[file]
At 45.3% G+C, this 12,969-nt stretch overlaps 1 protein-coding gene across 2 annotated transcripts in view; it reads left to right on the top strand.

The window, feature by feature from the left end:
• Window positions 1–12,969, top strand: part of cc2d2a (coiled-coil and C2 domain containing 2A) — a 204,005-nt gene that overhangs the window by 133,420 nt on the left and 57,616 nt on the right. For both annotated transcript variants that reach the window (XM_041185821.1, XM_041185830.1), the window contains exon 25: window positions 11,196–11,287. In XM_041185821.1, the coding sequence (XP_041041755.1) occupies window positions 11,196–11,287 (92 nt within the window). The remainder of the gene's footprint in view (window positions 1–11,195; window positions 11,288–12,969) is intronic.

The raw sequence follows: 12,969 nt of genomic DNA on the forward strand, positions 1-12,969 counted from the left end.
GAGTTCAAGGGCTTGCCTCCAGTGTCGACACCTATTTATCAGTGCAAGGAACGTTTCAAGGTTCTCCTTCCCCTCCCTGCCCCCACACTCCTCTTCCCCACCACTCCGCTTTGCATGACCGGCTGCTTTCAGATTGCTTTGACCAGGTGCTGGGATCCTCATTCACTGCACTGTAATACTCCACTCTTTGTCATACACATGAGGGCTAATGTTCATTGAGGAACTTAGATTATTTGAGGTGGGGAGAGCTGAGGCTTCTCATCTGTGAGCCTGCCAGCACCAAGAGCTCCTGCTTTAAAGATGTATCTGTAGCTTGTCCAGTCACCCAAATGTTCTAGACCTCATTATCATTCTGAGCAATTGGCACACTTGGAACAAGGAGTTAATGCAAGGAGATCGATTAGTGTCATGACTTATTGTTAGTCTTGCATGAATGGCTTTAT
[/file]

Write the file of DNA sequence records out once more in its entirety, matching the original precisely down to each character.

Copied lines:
At 45.3% G+C, this 12,969-nt stretch overlaps 1 protein-coding gene across 2 annotated transcripts in view; it reads left to right on the top strand.

The window, feature by feature from the left end:
• Window positions 1–12,969, top strand: part of cc2d2a (coiled-coil and C2 domain containing 2A) — a 204,005-nt gene that overhangs the window by 133,420 nt on the left and 57,616 nt on the right. For both annotated transcript variants that reach the window (XM_041185821.1, XM_041185830.1), the window contains exon 25: window positions 11,196–11,287. In XM_041185821.1, the coding sequence (XP_041041755.1) occupies window positions 11,196–11,287 (92 nt within the window). The remainder of the gene's footprint in view (window positions 1–11,195; window positions 11,288–12,969) is intronic.

The raw sequence follows: 12,969 nt of genomic DNA on the forward strand, positions 1-12,969 counted from the left end.
GAGTTCAAGGGCTTGCCTCCAGTGTCGACACCTATTTATCAGTGCAAGGAACGTTTCAAGGTTCTCCTTCCCCTCCCTGCCCCCACACTCCTCTTCCCCACCACTCCGCTTTGCATGACCGGCTGCTTTCAGATTGCTTTGACCAGGTGCTGGGATCCTCATTCACTGCACTGTAATACTCCACTCTTTGTCATACACATGAGGGCTAATGTTCATTGAGGAACTTAGATTATTTGAGGTGGGGAGAGCTGAGGCTTCTCATCTGTGAGCCTGCCAGCACCAAGAGCTCCTGCTTTAAAGATGTATCTGTAGCTTGTCCAGTCACCCAAATGTTCTAGACCTCATTATCATTCTGAGCAATTGGCACACTTGGAACAAGGAGTTAATGCAAGGAGATCGATTAGTGTCATGACTTATTGTTAGTCTTGCATGAATGGCTTTAT